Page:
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Publication Date : 28-09-2012
When director Takonkiet Viravan first saw the musical "Miss Saigon" in London 22 years ago, he vowed that one day he would stage his own version for a Thai audience. Now that dream is about to come true, with the love story between a Vietnamese bar girl and an American GI coming to the stage next week with an all-Thai cast.
"This is the musical that inspired me to work in this field so it's really thrilling to see it in the Thai language," he says.
Takonkiet made the decision to stage "Miss Saigon" seven years ago, even before opening his Rachadalai Theatre, but back then was still thinking in terms of importing the English production.
"Then I said to myself, 'we have the experience and the skills to do it in Thai with Thai actors'. I'm very glad that we received the license to do it," he says.
"Miss Saigon" is one of producer Cameron Mackintosh's all time hit musicals. Written by Claude-Michel Schonberg and Alain Boublil, it premiered in London's West End in 1989 and sent Filipina singer Lea Salonga to stardom. The musical has been performed on Broadway as well as in Australia, South Korea and Japan.
The Korean and Japanese productions have been performed in the local language by local casts even though the roles in the story are a mix of Western and Asian.
"I saw the Korean version and I was thrilled to see that the American GI characters were played by Korean actors without blond wigs. That told me that if the production and the acting are strong, anyone can take the role regarding of race and nationality," he says.
"Miss Saigon" is based on Puccini's opera "Madame Butterfly", and similarly tells the tragic tale of a doomed romance involving an Asian woman abandoned by her American lover. Set in the 1970s, it centres on a romance between Kim, a Vietnamese bar girl and Chris, an American GI. Chris leaves Saigon without knowing of her pregnancy and marries a woman in the US while Kim waits for him to return with their son.
"Miss Saigon" fits into the melodramatic soap-opera cliche that is guaranteed to touch the hearts of a local audience. Thais are familiar with the plot too, as there is already a Thai version of "Madame Butterfly" in the form of "Sao Kraufah", also inspired by the opera, and telling the story of a Chiang Mai woman who waits for her officer husband to return, blissfully unaware that he married someone else.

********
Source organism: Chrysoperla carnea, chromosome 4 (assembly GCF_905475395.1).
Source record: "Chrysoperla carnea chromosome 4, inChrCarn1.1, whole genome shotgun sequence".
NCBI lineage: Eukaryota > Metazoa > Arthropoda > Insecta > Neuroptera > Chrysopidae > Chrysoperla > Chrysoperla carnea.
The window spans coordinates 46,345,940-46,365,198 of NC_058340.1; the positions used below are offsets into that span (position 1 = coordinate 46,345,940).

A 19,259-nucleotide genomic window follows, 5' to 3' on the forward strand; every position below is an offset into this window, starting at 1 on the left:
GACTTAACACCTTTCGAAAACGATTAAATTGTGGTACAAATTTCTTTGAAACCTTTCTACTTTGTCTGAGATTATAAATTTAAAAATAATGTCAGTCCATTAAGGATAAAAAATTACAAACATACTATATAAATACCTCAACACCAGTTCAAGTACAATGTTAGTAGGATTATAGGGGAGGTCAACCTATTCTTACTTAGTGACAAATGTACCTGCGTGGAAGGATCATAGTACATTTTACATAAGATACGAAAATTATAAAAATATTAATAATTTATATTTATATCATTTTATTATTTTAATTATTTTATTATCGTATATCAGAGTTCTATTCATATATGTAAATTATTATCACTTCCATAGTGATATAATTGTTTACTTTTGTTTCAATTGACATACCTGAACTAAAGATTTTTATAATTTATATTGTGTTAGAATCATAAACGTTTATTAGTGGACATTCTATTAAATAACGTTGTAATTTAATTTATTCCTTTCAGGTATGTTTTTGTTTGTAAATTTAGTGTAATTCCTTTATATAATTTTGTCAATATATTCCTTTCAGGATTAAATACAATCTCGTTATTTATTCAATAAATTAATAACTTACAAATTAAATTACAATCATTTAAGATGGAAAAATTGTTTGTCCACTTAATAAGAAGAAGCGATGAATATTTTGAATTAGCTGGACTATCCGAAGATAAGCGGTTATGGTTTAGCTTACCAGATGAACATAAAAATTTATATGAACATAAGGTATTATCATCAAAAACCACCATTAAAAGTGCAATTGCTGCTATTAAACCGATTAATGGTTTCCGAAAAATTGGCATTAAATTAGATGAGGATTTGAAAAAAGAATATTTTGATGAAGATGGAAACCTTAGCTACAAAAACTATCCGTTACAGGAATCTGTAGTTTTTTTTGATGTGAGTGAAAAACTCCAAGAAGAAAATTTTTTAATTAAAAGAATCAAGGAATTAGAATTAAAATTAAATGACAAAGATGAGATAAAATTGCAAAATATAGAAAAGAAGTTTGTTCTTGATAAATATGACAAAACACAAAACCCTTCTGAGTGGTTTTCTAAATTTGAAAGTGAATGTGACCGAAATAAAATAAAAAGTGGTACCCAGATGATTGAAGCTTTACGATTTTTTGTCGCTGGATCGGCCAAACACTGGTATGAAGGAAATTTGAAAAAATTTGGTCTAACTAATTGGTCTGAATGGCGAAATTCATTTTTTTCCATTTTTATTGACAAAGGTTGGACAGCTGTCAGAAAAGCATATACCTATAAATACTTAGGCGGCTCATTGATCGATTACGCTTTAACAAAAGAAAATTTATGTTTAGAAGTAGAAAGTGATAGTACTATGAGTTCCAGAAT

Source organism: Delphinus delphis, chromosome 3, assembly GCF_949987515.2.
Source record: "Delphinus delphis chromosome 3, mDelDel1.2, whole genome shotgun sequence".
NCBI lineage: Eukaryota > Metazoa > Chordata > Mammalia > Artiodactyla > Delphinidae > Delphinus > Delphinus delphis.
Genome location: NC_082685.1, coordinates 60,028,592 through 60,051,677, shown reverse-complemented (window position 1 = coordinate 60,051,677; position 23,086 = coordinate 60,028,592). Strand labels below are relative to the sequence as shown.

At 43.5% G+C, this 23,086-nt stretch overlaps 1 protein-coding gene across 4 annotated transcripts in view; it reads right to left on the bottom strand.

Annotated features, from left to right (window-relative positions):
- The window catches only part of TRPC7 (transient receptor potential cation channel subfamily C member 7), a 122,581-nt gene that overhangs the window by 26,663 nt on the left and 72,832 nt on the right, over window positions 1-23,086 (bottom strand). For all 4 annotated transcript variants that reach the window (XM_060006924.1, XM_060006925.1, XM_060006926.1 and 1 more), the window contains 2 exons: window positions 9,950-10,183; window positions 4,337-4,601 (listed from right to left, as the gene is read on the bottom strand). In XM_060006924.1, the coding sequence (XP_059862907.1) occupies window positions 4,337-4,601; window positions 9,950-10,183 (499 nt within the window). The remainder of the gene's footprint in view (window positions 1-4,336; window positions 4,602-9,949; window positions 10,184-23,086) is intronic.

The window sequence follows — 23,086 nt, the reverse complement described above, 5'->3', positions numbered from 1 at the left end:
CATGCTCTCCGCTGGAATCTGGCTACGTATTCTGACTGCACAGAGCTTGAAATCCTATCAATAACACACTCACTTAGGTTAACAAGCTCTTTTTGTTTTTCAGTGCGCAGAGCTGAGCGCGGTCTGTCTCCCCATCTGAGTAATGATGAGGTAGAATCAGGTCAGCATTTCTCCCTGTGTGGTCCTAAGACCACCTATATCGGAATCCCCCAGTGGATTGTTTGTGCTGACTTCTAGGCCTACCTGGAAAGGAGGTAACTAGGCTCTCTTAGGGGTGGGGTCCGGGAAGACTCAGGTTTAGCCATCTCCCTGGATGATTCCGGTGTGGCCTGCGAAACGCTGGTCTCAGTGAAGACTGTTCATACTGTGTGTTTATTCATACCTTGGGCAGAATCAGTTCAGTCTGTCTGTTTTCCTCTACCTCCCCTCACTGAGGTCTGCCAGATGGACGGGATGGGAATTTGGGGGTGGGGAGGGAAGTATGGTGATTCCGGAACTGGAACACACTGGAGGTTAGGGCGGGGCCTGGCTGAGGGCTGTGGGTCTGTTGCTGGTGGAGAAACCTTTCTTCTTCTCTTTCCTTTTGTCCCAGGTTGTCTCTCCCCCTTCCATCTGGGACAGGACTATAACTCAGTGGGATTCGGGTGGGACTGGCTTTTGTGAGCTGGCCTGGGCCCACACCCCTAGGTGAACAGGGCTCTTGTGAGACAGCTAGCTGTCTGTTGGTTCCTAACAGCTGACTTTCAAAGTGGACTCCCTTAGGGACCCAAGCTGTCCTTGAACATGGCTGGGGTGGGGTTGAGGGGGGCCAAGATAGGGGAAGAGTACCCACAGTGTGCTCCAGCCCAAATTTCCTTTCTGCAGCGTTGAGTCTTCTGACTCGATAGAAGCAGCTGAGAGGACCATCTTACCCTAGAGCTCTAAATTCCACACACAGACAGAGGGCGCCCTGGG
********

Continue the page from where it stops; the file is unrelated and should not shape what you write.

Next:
"The Thai audience will relate to this story more easily that other Cameron Macintosh's hits like 'Phantom of the Opera' and 'Les Miserables'," the director says.
"Miss Saigon" also depicts how people dream of having a better life in America through the Engineer character - the bar owner - who tries to use Kim and her son to help him get to the US.
"I always get different aspects every time I see this musical. Perhaps as I get older I understand more about the motivations of each character. In any case, it helps me to interpret the roles and communicate with the actors," he says.
Since opening the Rachadalai Theatre in 2007, most of Takonkiat's productions have boasted a love theme and been successful. The director says that Thai audiences relate to love stories and always want to know the details.
"Giving them 'Miss Saigon' in Thai will mean far more to them than the English version," he says.
But adapting the Cameron MacIntosh version to a Thai production comes with several strict conditions. While the songs can be translated into Thai, the melody and notes must remain exactly the same. That's been a headache, as Thai is a tonal language and meanings differ considerably when the intonation changes.
Cameron Macintosh also doesn't allow the actress playing Kim to perform more than six shows in a week, so Takonkiat has been forced to cast two actresses in his musical, which has seven shows spread over five days.
The two actresses have stage experience from Takonkiet's previous musicals: Kulkornpat Phothongnak was a maid in "Si Phandin" ("The Four Reigns") while Kanda withayanuphab-yuenyong was in the "Thavi Phob" ensemble and played Prapai in "Si Phaendin."
"The stage is the only place in this country where an actress can play a supporting maid role before going on to be the lead," says the director.
Napat "Gun the Star 6" Injaiuea plays the Chris after his successful portrayal of Khun Prem in "Si Phandin" while singer Chalathit "Ben" Tantiwut takes on the role of "the Engineer".
"Gun is both soft and tough, and is very credible as the solider. Ben was born to be in this musical," says the director.
Other cast members include Suveera "Q Flure" Boonrod as Chris's friend John and Napassorn "New the Star" Puthornjai as Chris's wife Ellen.